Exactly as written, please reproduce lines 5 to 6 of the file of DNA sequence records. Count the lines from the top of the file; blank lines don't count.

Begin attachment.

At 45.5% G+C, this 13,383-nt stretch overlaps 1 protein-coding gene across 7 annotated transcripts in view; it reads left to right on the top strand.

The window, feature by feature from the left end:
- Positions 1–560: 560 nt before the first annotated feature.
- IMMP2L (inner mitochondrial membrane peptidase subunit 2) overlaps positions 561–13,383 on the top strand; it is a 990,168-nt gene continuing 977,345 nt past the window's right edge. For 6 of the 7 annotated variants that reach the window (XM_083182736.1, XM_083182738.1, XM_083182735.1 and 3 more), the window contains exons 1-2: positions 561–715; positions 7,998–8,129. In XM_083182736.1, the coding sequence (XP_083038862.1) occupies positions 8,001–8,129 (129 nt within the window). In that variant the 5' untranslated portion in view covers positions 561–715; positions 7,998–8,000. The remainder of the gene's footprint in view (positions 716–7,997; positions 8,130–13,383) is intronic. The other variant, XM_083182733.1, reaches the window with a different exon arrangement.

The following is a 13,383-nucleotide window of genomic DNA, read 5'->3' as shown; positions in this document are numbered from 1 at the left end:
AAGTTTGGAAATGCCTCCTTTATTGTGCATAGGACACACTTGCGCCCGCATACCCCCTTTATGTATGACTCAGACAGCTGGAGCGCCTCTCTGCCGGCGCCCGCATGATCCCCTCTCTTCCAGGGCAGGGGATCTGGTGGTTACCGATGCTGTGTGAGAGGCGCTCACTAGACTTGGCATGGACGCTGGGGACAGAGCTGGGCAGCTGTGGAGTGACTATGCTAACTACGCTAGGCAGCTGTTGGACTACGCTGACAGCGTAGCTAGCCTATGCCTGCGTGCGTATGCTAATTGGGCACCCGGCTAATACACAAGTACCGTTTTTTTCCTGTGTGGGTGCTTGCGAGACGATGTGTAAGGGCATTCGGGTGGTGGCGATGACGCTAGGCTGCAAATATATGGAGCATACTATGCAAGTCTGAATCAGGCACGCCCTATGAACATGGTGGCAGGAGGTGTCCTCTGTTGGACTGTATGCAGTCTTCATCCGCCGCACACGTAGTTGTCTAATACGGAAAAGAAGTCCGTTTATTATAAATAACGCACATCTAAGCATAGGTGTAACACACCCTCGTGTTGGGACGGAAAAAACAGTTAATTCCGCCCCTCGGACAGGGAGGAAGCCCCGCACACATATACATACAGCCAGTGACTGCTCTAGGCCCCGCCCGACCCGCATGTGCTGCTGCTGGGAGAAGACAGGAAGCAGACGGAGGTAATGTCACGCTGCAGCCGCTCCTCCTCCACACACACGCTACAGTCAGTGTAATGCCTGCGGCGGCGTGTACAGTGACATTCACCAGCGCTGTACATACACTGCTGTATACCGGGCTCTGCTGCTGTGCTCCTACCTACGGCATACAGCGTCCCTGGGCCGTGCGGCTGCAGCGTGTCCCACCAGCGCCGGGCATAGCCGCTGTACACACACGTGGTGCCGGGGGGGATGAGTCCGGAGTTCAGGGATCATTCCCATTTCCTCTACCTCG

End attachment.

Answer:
The following is a 13,383-nucleotide window of genomic DNA, read 5'->3' as shown; positions in this document are numbered from 1 at the left end:
AAGTTTGGAAATGCCTCCTTTATTGTGCATAGGACACACTTGCGCCCGCATACCCCCTTTATGTATGACTCAGACAGCTGGAGCGCCTCTCTGCCGGCGCCCGCATGATCCCCTCTCTTCCAGGGCAGGGGATCTGGTGGTTACCGATGCTGTGTGAGAGGCGCTCACTAGACTTGGCATGGACGCTGGGGACAGAGCTGGGCAGCTGTGGAGTGACTATGCTAACTACGCTAGGCAGCTGTTGGACTACGCTGACAGCGTAGCTAGCCTATGCCTGCGTGCGTATGCTAATTGGGCACCCGGCTAATACACAAGTACCGTTTTTTTCCTGTGTGGGTGCTTGCGAGACGATGTGTAAGGGCATTCGGGTGGTGGCGATGACGCTAGGCTGCAAATATATGGAGCATACTATGCAAGTCTGAATCAGGCACGCCCTATGAACATGGTGGCAGGAGGTGTCCTCTGTTGGACTGTATGCAGTCTTCATCCGCCGCACACGTAGTTGTCTAATACGGAAAAGAAGTCCGTTTATTATAAATAACGCACATCTAAGCATAGGTGTAACACACCCTCGTGTTGGGACGGAAAAAACAGTTAATTCCGCCCCTCGGACAGGGAGGAAGCCCCGCACACATATACATACAGCCAGTGACTGCTCTAGGCCCCGCCCGACCCGCATGTGCTGCTGCTGGGAGAAGACAGGAAGCAGACGGAGGTAATGTCACGCTGCAGCCGCTCCTCCTCCACACACACGCTACAGTCAGTGTAATGCCTGCGGCGGCGTGTACAGTGACATTCACCAGCGCTGTACATACACTGCTGTATACCGGGCTCTGCTGCTGTGCTCCTACCTACGGCATACAGCGTCCCTGGGCCGTGCGGCTGCAGCGTGTCCCACCAGCGCCGGGCATAGCCGCTGTACACACACGTGGTGCCGGGGGGGATGAGTCCGGAGTTCAGGGATCATTCCCATTTCCTCTACCTCG